Friday, January 9, 2009

Weekend Open Thread

Some thread starters:
  • NFP in the US is bad, but could have been worse. Still the year ended with an unemployment of 7.2 per cent. Very few except those on the 'lunatic fringe' had predicted such a high rate by the end of 2008. It's very likely that we'll see 2009 end pretty close to double digit unemployment in the US.
  • Closer home, the unemployment jumped here as well, with the biggest fall in construction activity. The quintessential migratory worker to Alberta- single male in early 20s-will soon find Alberta to be too expensive, too cold and with too few job opportunities in an area of his expertise. Result: falling demand for rental units, putting further pressure on residential prices.
  • From the same report, Alberta recorded the largest loss of full time positions (-16000). Alberta still has the lowest unemployment rate in the country but one must wonder for how long. I guess some of us had it right when we saw the commodity bust coming. This is only going to increase foreclosures and make rentals even cheaper.
  • It should be little surprise that with all the negative news firmly getting entrenched in the minds of consumers, sales have ground to a halt in Calgary and Edmonton. People fearful for their jobs and prospects don't buy overpriced shoe boxes. Especially when they have to pay part of it from their pockets in the form of higher down payment.
  • And coming from the 'heard from friends' section, layoffs are affecting Calgary's engineering workers. Jacob's, Colt, Bantrel and others. Most mining projects have been delayed by six to 9 months and a severely truncated workforce is keeping the projects alive so that if the oil prices do bounce back (another on the wish list of most Albertans), the projects can be brought back online quickly. So much for the 'long term' and strategic thinking of the Alberta Energy companies. You can go through the entries in this blog and see what a lot of Alberta RE bulls had to say about the energy sector- this time they are doing things differently. And short term price fluctuations don't impact the long term, 'peak oil' driven perspective these companies have taken. But guess what, all that stuff amounts to zilch when it costs $60 to produce something and you can only get $40 for it in the market. The economically unviable operation will soon cease to exist no matter what the company's 'long term plan' says.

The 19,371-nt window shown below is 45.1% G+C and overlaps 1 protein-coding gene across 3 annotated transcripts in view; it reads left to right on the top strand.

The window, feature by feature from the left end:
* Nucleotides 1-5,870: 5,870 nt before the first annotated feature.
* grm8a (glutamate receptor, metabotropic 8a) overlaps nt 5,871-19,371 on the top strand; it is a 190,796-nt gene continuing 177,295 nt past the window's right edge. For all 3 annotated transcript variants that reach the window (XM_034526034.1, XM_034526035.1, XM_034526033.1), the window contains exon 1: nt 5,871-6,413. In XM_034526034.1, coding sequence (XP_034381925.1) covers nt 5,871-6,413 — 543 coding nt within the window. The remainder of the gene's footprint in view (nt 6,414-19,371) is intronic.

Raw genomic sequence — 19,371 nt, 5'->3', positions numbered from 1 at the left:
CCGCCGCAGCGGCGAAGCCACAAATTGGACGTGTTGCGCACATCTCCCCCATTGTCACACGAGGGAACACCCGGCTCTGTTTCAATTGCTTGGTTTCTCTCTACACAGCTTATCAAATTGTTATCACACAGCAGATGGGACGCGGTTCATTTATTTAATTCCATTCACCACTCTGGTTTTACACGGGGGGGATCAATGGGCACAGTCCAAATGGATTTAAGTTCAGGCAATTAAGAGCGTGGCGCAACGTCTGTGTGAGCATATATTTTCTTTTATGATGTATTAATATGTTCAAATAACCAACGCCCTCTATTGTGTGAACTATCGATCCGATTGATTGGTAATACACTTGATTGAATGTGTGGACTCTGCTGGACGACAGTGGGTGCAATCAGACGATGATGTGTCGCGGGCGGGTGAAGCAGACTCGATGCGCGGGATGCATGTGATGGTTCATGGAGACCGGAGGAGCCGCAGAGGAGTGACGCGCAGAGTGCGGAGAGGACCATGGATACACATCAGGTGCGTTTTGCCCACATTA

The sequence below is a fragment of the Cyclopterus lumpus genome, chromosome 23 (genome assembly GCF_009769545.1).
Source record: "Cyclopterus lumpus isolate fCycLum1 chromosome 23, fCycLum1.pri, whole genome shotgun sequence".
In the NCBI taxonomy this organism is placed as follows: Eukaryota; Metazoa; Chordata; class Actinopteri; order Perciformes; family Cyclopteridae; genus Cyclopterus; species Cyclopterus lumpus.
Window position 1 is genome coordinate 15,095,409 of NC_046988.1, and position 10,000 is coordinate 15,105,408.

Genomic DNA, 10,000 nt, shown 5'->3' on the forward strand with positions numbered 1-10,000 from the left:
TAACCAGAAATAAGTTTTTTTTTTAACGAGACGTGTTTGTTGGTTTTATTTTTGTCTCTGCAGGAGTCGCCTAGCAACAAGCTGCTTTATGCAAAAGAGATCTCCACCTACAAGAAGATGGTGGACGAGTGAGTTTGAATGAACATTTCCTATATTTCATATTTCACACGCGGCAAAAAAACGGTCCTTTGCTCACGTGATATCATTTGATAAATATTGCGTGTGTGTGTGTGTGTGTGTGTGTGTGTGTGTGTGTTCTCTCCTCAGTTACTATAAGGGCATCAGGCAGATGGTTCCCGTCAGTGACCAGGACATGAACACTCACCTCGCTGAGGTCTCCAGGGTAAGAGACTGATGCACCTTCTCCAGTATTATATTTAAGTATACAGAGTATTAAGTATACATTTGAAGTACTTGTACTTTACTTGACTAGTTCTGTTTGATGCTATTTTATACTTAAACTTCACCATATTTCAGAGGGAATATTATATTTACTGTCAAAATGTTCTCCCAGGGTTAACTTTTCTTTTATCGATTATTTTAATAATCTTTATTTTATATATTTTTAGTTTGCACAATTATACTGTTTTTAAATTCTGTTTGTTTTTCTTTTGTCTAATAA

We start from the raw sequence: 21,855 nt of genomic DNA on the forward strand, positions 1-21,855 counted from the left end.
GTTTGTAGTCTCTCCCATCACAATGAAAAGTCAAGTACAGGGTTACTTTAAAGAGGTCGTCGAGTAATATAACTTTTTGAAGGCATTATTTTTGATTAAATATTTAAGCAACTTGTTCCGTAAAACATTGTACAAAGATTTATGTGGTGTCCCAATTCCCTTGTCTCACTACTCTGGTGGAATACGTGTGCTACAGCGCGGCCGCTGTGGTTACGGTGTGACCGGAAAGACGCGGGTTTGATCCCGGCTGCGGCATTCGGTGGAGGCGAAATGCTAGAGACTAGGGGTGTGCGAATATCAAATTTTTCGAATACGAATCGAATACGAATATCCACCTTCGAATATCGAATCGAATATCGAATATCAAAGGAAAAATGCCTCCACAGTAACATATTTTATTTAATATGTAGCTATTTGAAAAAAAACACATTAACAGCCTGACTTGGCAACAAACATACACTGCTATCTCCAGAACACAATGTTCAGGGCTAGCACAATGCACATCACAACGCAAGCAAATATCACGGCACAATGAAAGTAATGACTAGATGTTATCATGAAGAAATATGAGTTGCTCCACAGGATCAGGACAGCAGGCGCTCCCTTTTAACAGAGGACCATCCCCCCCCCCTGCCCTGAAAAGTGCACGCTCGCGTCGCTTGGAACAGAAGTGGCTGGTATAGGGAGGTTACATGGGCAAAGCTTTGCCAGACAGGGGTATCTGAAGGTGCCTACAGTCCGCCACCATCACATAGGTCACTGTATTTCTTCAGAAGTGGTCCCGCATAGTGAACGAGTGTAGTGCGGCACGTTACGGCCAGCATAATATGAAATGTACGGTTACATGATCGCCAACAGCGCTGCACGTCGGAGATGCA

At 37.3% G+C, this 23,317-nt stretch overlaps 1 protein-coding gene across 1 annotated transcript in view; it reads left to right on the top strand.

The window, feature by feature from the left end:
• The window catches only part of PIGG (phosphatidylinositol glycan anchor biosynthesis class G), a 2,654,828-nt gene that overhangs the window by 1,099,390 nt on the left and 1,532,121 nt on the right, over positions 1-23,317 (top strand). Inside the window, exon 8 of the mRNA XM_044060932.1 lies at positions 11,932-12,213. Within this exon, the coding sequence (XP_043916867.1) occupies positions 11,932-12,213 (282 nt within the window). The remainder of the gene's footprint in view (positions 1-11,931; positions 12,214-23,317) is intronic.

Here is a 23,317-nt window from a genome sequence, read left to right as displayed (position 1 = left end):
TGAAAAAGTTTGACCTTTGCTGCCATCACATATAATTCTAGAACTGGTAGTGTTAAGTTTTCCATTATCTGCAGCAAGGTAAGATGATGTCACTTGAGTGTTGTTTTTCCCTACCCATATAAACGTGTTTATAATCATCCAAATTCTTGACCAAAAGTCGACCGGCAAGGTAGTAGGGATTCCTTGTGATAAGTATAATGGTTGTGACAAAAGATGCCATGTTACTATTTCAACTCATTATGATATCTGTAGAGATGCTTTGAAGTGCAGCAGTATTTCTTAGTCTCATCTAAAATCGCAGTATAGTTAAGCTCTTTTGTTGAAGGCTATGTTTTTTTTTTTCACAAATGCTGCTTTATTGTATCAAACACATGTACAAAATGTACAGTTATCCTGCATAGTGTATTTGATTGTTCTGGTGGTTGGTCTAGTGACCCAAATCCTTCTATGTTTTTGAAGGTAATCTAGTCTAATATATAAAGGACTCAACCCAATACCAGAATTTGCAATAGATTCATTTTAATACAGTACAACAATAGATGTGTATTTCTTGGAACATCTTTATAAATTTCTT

• And in another return to fundamentals, a quick perusal of Kijiji shows asking rents are falling steeply and based on my personal responses to some of the ads, most of the 'landlords' have come down from their high horses. You can negotiate rents down by upto 10 or 15% off from the asking prices. And falling rents don't make the underlying properties more attractive.
  • Another variety of salesmen is having a good time selling the fix for the forthcoming gloomy conditions. But despite what you read here on this blog, I'm not afraid of the gloom and doom that is being used to sell some of the 'life saving' things. If one has spent certain amount of time in Africa or the poorer parts of Asia, what is being termed as 'catastrophic' in Canada will be taken as business as usual. Power failures are common there and so is a lack of potable water and sewage. But life goes on. People live and are happy. And the same is the case with this recession, severe recession or depression. There will be pain, unemployment and other problems. But our system in Canada, with all its flaws, is still amongst the best in the world and will prove to be a lot more resilient than some think.
  • Have a great weekend.
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